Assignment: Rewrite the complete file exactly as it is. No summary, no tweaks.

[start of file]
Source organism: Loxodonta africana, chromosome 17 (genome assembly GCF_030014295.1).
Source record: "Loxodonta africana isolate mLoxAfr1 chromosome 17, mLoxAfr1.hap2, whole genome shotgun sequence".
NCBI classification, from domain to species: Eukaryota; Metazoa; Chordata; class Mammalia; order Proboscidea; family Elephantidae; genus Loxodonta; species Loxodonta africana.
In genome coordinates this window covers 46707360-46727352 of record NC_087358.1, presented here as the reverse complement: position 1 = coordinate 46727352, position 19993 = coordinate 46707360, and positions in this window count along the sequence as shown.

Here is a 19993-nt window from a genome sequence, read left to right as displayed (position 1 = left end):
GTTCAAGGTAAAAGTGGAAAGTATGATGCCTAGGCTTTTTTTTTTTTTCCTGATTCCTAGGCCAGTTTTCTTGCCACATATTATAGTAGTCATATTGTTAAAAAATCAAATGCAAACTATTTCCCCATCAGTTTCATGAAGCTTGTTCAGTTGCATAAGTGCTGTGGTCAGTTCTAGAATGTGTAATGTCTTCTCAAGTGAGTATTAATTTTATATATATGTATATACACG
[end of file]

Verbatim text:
Source organism: Loxodonta africana, chromosome 17 (genome assembly GCF_030014295.1).
Source record: "Loxodonta africana isolate mLoxAfr1 chromosome 17, mLoxAfr1.hap2, whole genome shotgun sequence".
NCBI classification, from domain to species: Eukaryota; Metazoa; Chordata; class Mammalia; order Proboscidea; family Elephantidae; genus Loxodonta; species Loxodonta africana.
In genome coordinates this window covers 46707360-46727352 of record NC_087358.1, presented here as the reverse complement: position 1 = coordinate 46727352, position 19993 = coordinate 46707360, and positions in this window count along the sequence as shown.

Here is a 19993-nt window from a genome sequence, read left to right as displayed (position 1 = left end):
GTTCAAGGTAAAAGTGGAAAGTATGATGCCTAGGCTTTTTTTTTTTTTCCTGATTCCTAGGCCAGTTTTCTTGCCACATATTATAGTAGTCATATTGTTAAAAAATCAAATGCAAACTATTTCCCCATCAGTTTCATGAAGCTTGTTCAGTTGCATAAGTGCTGTGGTCAGTTCTAGAATGTGTAATGTCTTCTCAAGTGAGTATTAATTTTATATATATGTATATACACG